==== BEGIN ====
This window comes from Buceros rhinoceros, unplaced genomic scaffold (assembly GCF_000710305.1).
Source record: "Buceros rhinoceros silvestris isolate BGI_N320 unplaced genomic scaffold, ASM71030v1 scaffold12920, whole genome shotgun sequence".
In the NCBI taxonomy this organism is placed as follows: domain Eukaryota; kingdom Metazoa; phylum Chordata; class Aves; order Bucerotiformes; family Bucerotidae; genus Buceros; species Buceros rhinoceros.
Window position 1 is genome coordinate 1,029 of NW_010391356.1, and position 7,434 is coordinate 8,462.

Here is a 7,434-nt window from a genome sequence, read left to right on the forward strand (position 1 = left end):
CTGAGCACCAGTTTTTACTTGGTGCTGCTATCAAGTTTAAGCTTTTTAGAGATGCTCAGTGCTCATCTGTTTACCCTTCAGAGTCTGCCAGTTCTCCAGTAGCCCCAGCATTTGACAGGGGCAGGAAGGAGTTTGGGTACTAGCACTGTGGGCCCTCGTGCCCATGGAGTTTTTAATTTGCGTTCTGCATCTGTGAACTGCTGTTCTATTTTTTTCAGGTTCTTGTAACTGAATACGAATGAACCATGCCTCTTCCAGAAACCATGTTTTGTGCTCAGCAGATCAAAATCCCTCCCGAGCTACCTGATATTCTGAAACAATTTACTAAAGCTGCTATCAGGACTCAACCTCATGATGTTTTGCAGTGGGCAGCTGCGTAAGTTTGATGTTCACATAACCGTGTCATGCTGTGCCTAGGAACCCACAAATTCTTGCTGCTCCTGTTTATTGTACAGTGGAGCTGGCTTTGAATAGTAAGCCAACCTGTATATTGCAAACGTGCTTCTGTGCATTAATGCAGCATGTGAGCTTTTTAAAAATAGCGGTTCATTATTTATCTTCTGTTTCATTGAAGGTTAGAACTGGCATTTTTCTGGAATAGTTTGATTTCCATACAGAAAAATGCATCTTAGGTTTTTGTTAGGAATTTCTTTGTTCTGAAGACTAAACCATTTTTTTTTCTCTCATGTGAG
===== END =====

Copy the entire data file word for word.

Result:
This window comes from Buceros rhinoceros, unplaced genomic scaffold (assembly GCF_000710305.1).
Source record: "Buceros rhinoceros silvestris isolate BGI_N320 unplaced genomic scaffold, ASM71030v1 scaffold12920, whole genome shotgun sequence".
In the NCBI taxonomy this organism is placed as follows: domain Eukaryota; kingdom Metazoa; phylum Chordata; class Aves; order Bucerotiformes; family Bucerotidae; genus Buceros; species Buceros rhinoceros.
Window position 1 is genome coordinate 1,029 of NW_010391356.1, and position 7,434 is coordinate 8,462.

Here is a 7,434-nt window from a genome sequence, read left to right on the forward strand (position 1 = left end):
CTGAGCACCAGTTTTTACTTGGTGCTGCTATCAAGTTTAAGCTTTTTAGAGATGCTCAGTGCTCATCTGTTTACCCTTCAGAGTCTGCCAGTTCTCCAGTAGCCCCAGCATTTGACAGGGGCAGGAAGGAGTTTGGGTACTAGCACTGTGGGCCCTCGTGCCCATGGAGTTTTTAATTTGCGTTCTGCATCTGTGAACTGCTGTTCTATTTTTTTCAGGTTCTTGTAACTGAATACGAATGAACCATGCCTCTTCCAGAAACCATGTTTTGTGCTCAGCAGATCAAAATCCCTCCCGAGCTACCTGATATTCTGAAACAATTTACTAAAGCTGCTATCAGGACTCAACCTCATGATGTTTTGCAGTGGGCAGCTGCGTAAGTTTGATGTTCACATAACCGTGTCATGCTGTGCCTAGGAACCCACAAATTCTTGCTGCTCCTGTTTATTGTACAGTGGAGCTGGCTTTGAATAGTAAGCCAACCTGTATATTGCAAACGTGCTTCTGTGCATTAATGCAGCATGTGAGCTTTTTAAAAATAGCGGTTCATTATTTATCTTCTGTTTCATTGAAGGTTAGAACTGGCATTTTTCTGGAATAGTTTGATTTCCATACAGAAAAATGCATCTTAGGTTTTTGTTAGGAATTTCTTTGTTCTGAAGACTAAACCATTTTTTTTTCTCTCATGTGAG